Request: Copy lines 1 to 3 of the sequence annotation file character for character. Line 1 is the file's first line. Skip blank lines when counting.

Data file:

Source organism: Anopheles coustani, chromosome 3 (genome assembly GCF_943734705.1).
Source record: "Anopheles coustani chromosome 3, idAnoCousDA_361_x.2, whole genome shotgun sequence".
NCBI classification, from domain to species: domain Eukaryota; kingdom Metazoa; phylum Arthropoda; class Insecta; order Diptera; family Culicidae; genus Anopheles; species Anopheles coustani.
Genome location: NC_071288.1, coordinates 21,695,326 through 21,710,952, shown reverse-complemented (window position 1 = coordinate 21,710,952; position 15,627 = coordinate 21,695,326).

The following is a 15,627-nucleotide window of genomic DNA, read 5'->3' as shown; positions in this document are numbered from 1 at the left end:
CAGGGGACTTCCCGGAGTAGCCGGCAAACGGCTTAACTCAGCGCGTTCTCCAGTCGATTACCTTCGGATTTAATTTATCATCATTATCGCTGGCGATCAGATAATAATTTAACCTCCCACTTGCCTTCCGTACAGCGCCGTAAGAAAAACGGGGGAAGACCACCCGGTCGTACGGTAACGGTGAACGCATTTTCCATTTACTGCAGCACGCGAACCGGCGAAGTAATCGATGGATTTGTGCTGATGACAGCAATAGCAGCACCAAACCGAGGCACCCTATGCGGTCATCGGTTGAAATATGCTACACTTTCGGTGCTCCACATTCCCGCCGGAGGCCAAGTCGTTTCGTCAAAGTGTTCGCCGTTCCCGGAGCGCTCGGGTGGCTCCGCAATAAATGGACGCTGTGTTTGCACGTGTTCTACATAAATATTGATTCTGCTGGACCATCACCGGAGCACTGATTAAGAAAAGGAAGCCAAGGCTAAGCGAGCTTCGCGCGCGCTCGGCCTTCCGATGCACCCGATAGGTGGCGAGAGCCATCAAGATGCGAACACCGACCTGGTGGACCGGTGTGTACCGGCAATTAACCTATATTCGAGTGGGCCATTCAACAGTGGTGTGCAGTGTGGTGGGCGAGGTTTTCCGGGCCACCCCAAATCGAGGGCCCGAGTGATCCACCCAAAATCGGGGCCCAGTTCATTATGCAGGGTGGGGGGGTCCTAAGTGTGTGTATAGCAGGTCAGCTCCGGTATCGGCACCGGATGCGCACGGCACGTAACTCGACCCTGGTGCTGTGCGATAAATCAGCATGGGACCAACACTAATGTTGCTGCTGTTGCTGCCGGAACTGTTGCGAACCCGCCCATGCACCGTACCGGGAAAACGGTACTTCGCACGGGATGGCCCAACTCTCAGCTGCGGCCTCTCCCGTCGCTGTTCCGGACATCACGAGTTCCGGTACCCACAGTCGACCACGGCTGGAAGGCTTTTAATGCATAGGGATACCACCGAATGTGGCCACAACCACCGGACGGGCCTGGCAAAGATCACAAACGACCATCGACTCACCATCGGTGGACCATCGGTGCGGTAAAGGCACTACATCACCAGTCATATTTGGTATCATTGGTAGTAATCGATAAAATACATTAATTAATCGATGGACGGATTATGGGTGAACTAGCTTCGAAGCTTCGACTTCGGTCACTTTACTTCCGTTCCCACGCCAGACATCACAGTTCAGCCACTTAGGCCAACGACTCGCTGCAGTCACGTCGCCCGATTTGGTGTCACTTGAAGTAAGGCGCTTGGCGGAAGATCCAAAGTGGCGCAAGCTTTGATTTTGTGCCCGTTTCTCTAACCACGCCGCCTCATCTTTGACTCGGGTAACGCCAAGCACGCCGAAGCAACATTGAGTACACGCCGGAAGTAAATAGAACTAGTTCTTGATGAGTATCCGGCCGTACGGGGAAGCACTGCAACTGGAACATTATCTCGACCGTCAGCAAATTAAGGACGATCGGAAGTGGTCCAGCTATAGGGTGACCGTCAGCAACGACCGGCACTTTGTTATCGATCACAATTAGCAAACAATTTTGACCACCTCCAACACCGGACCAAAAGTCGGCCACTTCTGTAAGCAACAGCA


Source organism: Anopheles coustani, chromosome 3 (genome assembly GCF_943734705.1).
Source record: "Anopheles coustani chromosome 3, idAnoCousDA_361_x.2, whole genome shotgun sequence".
NCBI classification, from domain to species: domain Eukaryota; kingdom Metazoa; phylum Arthropoda; class Insecta; order Diptera; family Culicidae; genus Anopheles; species Anopheles coustani.